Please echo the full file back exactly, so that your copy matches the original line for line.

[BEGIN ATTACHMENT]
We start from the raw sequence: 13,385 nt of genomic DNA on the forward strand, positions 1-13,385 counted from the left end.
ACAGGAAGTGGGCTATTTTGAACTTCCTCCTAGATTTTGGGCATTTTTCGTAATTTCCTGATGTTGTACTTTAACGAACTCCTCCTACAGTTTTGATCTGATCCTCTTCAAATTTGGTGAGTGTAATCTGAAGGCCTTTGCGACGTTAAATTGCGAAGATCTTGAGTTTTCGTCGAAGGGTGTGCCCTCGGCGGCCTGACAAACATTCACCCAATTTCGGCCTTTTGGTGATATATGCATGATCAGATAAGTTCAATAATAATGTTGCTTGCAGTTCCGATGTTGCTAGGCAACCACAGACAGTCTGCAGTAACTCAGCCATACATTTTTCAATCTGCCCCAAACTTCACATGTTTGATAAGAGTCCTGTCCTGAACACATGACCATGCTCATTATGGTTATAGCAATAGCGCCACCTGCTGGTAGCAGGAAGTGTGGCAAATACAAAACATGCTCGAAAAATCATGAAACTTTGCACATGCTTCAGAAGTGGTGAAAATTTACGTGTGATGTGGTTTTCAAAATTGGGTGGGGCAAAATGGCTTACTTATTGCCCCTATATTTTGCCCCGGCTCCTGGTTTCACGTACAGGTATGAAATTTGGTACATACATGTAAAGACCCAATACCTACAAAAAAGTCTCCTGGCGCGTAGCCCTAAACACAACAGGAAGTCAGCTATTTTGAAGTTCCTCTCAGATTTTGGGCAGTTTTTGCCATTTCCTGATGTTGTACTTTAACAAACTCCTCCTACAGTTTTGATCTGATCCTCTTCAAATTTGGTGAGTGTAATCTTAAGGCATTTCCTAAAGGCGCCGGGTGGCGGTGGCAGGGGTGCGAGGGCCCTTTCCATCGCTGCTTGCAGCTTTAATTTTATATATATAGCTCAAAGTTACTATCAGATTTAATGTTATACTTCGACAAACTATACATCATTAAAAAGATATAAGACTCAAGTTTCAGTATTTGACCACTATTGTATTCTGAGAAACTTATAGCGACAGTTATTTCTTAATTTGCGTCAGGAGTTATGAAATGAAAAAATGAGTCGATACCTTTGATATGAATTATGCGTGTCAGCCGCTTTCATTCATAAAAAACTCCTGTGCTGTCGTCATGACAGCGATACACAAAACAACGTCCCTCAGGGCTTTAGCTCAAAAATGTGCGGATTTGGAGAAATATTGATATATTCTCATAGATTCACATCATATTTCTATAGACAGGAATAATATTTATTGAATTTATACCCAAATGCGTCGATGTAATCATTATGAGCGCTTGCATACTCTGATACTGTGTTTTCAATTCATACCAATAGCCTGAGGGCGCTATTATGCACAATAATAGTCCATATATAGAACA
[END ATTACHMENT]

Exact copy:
We start from the raw sequence: 13,385 nt of genomic DNA on the forward strand, positions 1-13,385 counted from the left end.
ACAGGAAGTGGGCTATTTTGAACTTCCTCCTAGATTTTGGGCATTTTTCGTAATTTCCTGATGTTGTACTTTAACGAACTCCTCCTACAGTTTTGATCTGATCCTCTTCAAATTTGGTGAGTGTAATCTGAAGGCCTTTGCGACGTTAAATTGCGAAGATCTTGAGTTTTCGTCGAAGGGTGTGCCCTCGGCGGCCTGACAAACATTCACCCAATTTCGGCCTTTTGGTGATATATGCATGATCAGATAAGTTCAATAATAATGTTGCTTGCAGTTCCGATGTTGCTAGGCAACCACAGACAGTCTGCAGTAACTCAGCCATACATTTTTCAATCTGCCCCAAACTTCACATGTTTGATAAGAGTCCTGTCCTGAACACATGACCATGCTCATTATGGTTATAGCAATAGCGCCACCTGCTGGTAGCAGGAAGTGTGGCAAATACAAAACATGCTCGAAAAATCATGAAACTTTGCACATGCTTCAGAAGTGGTGAAAATTTACGTGTGATGTGGTTTTCAAAATTGGGTGGGGCAAAATGGCTTACTTATTGCCCCTATATTTTGCCCCGGCTCCTGGTTTCACGTACAGGTATGAAATTTGGTACATACATGTAAAGACCCAATACCTACAAAAAAGTCTCCTGGCGCGTAGCCCTAAACACAACAGGAAGTCAGCTATTTTGAAGTTCCTCTCAGATTTTGGGCAGTTTTTGCCATTTCCTGATGTTGTACTTTAACAAACTCCTCCTACAGTTTTGATCTGATCCTCTTCAAATTTGGTGAGTGTAATCTTAAGGCATTTCCTAAAGGCGCCGGGTGGCGGTGGCAGGGGTGCGAGGGCCCTTTCCATCGCTGCTTGCAGCTTTAATTTTATATATATAGCTCAAAGTTACTATCAGATTTAATGTTATACTTCGACAAACTATACATCATTAAAAAGATATAAGACTCAAGTTTCAGTATTTGACCACTATTGTATTCTGAGAAACTTATAGCGACAGTTATTTCTTAATTTGCGTCAGGAGTTATGAAATGAAAAAATGAGTCGATACCTTTGATATGAATTATGCGTGTCAGCCGCTTTCATTCATAAAAAACTCCTGTGCTGTCGTCATGACAGCGATACACAAAACAACGTCCCTCAGGGCTTTAGCTCAAAAATGTGCGGATTTGGAGAAATATTGATATATTCTCATAGATTCACATCATATTTCTATAGACAGGAATAATATTTATTGAATTTATACCCAAATGCGTCGATGTAATCATTATGAGCGCTTGCATACTCTGATACTGTGTTTTCAATTCATACCAATAGCCTGAGGGCGCTATTATGCACAATAATAGTCCATATATAGAACA